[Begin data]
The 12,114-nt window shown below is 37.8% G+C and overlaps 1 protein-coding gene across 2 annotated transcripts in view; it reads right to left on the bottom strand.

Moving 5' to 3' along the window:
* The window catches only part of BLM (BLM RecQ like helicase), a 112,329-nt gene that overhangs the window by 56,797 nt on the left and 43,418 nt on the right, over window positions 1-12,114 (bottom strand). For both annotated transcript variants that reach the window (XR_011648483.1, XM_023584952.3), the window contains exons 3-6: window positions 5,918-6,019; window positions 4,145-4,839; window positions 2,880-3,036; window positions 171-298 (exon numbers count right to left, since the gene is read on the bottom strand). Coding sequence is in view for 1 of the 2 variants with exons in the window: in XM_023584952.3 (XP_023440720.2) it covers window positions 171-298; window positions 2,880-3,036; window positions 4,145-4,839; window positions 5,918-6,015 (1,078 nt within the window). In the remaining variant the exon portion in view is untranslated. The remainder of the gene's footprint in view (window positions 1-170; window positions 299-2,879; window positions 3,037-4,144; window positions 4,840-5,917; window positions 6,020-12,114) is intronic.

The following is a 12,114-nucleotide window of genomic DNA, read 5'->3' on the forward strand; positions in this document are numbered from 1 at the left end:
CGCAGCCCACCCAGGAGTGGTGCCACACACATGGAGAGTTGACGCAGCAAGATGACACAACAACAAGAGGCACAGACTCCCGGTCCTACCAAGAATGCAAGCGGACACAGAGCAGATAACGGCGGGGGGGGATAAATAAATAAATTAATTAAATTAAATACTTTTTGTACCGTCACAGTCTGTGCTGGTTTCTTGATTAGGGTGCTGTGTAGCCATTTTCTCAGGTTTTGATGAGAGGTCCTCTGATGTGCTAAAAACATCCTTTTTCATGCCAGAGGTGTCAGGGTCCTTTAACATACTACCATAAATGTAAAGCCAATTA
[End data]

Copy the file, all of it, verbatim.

The 12,114-nt window shown below is 37.8% G+C and overlaps 1 protein-coding gene across 2 annotated transcripts in view; it reads right to left on the bottom strand.

Moving 5' to 3' along the window:
* The window catches only part of BLM (BLM RecQ like helicase), a 112,329-nt gene that overhangs the window by 56,797 nt on the left and 43,418 nt on the right, over window positions 1-12,114 (bottom strand). For both annotated transcript variants that reach the window (XR_011648483.1, XM_023584952.3), the window contains exons 3-6: window positions 5,918-6,019; window positions 4,145-4,839; window positions 2,880-3,036; window positions 171-298 (exon numbers count right to left, since the gene is read on the bottom strand). Coding sequence is in view for 1 of the 2 variants with exons in the window: in XM_023584952.3 (XP_023440720.2) it covers window positions 171-298; window positions 2,880-3,036; window positions 4,145-4,839; window positions 5,918-6,015 (1,078 nt within the window). In the remaining variant the exon portion in view is untranslated. The remainder of the gene's footprint in view (window positions 1-170; window positions 299-2,879; window positions 3,037-4,144; window positions 4,840-5,917; window positions 6,020-12,114) is intronic.

The following is a 12,114-nucleotide window of genomic DNA, read 5'->3' on the forward strand; positions in this document are numbered from 1 at the left end:
CGCAGCCCACCCAGGAGTGGTGCCACACACATGGAGAGTTGACGCAGCAAGATGACACAACAACAAGAGGCACAGACTCCCGGTCCTACCAAGAATGCAAGCGGACACAGAGCAGATAACGGCGGGGGGGGATAAATAAATAAATTAATTAAATTAAATACTTTTTGTACCGTCACAGTCTGTGCTGGTTTCTTGATTAGGGTGCTGTGTAGCCATTTTCTCAGGTTTTGATGAGAGGTCCTCTGATGTGCTAAAAACATCCTTTTTCATGCCAGAGGTGTCAGGGTCCTTTAACATACTACCATAAATGTAAAGCCAATTA